I was so lucky to catch up with Sophie Kaye at The Hybrid Collective in Salt Lake City in 2021. I was struck by her fine art aesthetic and creative approach to her photography. As a photographer and a creative myself, I am always interested in hearing other artist’s definition of what fine art photography actually is. We asked Sophie a little bit about her approach and what her definition of fine art wedding photography really means.
Sophie is a fine art photographer based in New York. About her: “I am a lover of all the good things in life. Antique art, classic museums, romantic music, delicious desserts – I live for the experience of it all and enjoy every moment. I adore things that are beautiful for the sake of being beautiful, and experiences that leave your soul feeling a little bit richer.”
Q&A WITH FINE ART WEDDING PHOTOGRAPHER SOPHIE KAYE
TSR: In your opinion, what defines a “fine art wedding photographer”? Is it style, medium, etc.
SK: A fine art photographer is someone who prioritizes the overall aesthetic and composition of the image. Someone who takes into account the lighting, colors, the lines/forms – all things that would be important to a traditionally “fine art” (painted, drawn) image. I tell my clients I do a little bit of art direction during their wedding – because I’m super aware of all of those things throughout the day.
TSR: Where do you draw inspiration from when styling flat lays?
SK: Mostly found objects – antiques, art, prints, writing, etc. Things I can find that may tie in a story or a detail that is important to the couple. I shot a couple getting ready at the Plaza Hotel in NYC and I loved including a vintage advertisement from the Plaza from the 50’s. It adds a further level of dimension and backstory to what feels like a very stationery and flat image. I love antiquing when I’m shooting destination weddings in hopes I can add something unique to their flatlays that represents the area or place they’re getting married.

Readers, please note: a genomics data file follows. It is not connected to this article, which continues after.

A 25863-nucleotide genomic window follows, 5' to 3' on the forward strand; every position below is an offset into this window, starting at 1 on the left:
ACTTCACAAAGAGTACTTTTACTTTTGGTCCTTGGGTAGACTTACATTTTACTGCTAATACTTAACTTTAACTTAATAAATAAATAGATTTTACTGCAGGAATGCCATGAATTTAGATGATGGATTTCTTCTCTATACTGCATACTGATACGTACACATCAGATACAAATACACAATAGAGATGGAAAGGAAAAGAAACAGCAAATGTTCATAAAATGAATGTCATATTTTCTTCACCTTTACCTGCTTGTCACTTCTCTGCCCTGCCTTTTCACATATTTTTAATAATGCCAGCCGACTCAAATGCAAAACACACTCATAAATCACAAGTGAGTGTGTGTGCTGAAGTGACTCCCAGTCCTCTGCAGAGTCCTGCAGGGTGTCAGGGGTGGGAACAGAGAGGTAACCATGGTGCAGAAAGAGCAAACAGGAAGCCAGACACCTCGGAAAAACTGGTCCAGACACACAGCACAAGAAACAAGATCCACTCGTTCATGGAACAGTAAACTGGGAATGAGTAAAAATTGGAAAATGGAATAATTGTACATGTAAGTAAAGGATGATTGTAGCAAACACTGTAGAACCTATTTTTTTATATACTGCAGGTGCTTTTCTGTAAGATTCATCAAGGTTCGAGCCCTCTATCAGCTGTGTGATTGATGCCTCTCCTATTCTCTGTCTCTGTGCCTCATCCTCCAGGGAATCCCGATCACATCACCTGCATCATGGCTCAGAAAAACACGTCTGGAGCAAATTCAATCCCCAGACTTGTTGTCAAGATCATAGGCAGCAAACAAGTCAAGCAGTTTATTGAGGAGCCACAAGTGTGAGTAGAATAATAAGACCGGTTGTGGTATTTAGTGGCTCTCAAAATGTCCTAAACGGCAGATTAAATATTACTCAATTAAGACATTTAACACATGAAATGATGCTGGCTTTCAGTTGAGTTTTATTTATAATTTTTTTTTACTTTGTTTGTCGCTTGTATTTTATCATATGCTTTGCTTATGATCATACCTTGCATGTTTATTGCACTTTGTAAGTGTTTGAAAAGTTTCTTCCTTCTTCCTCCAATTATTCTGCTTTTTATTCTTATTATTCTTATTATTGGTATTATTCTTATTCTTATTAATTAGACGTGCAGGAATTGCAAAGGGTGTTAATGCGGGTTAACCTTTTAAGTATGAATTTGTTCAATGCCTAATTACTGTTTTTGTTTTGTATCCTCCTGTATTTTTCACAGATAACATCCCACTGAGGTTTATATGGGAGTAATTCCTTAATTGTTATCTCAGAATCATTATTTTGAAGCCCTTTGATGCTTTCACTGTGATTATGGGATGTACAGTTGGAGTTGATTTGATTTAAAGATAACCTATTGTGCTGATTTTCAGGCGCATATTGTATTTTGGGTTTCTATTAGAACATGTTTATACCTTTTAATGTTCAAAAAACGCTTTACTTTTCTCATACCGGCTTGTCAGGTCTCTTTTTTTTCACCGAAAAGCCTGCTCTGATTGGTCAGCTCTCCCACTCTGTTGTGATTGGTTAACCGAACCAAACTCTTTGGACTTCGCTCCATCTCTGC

TSR: On a wedding day, what is the most important items you carry in your styling kit?
SK: Probably the base essentials – acrylic risers to add dimension, ring boxes (many couples still only have the ones from their jeweler), and little dishes for added color and detail. I love collecting antique butter pat dishes – they’re the perfect size for a bout or a set of wedding bands, and are often embellished with gorgeous tiny paintings or designs that tie in well with the rest of the suite.
TSR: Do you have any tips for styling you would be willing to share?
SK: Give important items their portrait moment – to someone who loves fashion, a pair of amazing shoes or jewelry can be as special and as memory-triggering as an emotional moment. So many of my brides feel that their chosen accessories and details are just as important as the rest of the day, and serve to add to the story – so don’t just photograph shoes tossed in with other accessories. Take time to shoot things on their own too. Also, make sure invites are in focus! It’s my biggest pet peeve and I’m sure the calligrapher will appreciate crisp writing too. 🙂
We truly loved chatting with Sophie and getting to know her. Make sure to hop over to her Instagram at @sophiekayephotography to follow their wonderful journey!
Photos by: @sophiekayephotography